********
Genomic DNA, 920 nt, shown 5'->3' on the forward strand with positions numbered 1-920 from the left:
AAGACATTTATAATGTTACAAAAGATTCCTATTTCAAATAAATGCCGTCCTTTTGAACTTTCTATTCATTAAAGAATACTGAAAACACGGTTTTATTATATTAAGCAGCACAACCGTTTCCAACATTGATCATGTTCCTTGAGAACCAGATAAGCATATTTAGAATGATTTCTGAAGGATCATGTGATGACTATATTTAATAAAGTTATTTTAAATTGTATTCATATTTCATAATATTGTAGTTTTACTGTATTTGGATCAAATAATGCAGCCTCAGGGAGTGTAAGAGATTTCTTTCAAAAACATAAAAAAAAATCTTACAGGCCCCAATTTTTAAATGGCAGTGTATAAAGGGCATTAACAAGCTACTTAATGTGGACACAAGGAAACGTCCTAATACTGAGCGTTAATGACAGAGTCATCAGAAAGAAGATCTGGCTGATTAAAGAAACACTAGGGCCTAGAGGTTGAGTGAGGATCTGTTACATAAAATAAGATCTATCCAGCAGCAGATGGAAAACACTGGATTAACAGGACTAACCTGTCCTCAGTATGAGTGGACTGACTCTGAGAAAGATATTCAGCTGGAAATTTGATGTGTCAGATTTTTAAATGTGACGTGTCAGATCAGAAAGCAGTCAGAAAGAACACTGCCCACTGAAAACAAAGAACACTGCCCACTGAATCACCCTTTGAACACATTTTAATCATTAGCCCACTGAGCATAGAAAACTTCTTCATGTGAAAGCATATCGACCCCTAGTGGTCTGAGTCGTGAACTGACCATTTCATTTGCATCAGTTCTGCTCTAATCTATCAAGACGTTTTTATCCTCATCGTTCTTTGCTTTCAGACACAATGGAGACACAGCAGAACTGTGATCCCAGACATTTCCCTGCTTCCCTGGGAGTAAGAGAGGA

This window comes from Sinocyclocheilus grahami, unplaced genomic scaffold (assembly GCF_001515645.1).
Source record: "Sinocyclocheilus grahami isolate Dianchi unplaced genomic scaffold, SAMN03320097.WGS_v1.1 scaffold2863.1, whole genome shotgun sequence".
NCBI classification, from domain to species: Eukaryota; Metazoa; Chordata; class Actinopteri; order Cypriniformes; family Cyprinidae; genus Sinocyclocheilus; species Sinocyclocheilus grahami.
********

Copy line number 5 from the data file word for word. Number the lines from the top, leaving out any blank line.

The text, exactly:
NCBI classification, from domain to species: Eukaryota; Metazoa; Chordata; class Actinopteri; order Cypriniformes; family Cyprinidae; genus Sinocyclocheilus; species Sinocyclocheilus grahami.